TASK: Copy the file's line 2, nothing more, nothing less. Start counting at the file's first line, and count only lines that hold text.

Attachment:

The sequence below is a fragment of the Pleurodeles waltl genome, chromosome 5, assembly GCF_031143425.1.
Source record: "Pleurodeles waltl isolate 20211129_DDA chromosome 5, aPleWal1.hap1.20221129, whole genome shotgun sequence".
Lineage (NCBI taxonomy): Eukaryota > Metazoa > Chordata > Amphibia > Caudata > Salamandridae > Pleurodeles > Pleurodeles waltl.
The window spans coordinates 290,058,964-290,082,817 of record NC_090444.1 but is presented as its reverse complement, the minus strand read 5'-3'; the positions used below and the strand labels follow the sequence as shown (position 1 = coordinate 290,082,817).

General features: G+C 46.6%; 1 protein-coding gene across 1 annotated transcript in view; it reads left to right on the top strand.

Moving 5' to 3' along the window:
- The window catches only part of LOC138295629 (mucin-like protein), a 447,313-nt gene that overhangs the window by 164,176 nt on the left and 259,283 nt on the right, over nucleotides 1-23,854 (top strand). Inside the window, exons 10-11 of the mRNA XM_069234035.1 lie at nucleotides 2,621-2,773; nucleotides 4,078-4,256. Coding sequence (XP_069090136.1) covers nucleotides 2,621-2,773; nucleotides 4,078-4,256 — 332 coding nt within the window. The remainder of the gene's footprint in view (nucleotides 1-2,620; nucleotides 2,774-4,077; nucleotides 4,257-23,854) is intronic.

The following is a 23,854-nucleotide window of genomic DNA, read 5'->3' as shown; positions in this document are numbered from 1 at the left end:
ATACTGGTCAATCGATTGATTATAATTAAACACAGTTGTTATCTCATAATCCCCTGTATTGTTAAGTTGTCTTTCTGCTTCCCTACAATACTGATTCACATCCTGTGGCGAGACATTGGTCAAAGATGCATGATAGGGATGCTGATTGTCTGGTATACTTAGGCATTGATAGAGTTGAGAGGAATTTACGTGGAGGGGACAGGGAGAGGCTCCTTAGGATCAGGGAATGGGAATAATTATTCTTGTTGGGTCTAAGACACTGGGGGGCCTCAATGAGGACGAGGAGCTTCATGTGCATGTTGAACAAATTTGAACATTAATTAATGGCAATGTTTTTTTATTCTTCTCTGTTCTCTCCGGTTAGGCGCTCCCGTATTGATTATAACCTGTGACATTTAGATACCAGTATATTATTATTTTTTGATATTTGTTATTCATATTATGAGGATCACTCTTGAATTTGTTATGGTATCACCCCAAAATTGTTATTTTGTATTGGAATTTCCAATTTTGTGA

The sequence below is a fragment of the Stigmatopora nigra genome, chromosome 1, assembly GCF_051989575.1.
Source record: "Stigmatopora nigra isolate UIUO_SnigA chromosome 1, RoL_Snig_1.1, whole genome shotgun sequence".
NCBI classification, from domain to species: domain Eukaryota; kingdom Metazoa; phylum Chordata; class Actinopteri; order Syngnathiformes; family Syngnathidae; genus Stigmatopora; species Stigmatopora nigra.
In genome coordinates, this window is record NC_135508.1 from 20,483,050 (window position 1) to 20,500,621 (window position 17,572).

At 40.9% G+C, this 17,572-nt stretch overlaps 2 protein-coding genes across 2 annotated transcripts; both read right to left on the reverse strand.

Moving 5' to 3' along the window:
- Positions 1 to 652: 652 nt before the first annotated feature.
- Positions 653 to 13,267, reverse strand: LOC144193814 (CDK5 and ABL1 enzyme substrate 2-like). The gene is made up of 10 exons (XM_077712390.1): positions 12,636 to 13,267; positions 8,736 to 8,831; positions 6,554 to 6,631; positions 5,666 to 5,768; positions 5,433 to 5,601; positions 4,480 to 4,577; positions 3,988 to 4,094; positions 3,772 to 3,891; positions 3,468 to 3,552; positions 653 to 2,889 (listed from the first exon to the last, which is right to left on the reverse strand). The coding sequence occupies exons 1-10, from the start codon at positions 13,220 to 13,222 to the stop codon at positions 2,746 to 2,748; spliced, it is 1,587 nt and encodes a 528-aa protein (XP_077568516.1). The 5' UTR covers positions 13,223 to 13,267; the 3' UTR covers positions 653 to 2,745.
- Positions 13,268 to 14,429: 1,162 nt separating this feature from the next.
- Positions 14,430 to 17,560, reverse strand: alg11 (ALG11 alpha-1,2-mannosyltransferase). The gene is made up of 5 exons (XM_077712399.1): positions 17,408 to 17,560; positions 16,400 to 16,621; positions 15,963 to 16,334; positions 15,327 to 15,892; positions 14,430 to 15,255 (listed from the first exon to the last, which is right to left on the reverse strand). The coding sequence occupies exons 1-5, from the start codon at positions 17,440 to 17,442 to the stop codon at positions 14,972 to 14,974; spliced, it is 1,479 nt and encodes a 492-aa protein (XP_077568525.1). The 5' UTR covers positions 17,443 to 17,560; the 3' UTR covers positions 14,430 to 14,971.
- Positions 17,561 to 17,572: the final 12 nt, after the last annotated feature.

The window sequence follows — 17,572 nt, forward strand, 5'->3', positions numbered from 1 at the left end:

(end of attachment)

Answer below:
Source record: "Pleurodeles waltl isolate 20211129_DDA chromosome 5, aPleWal1.hap1.20221129, whole genome shotgun sequence".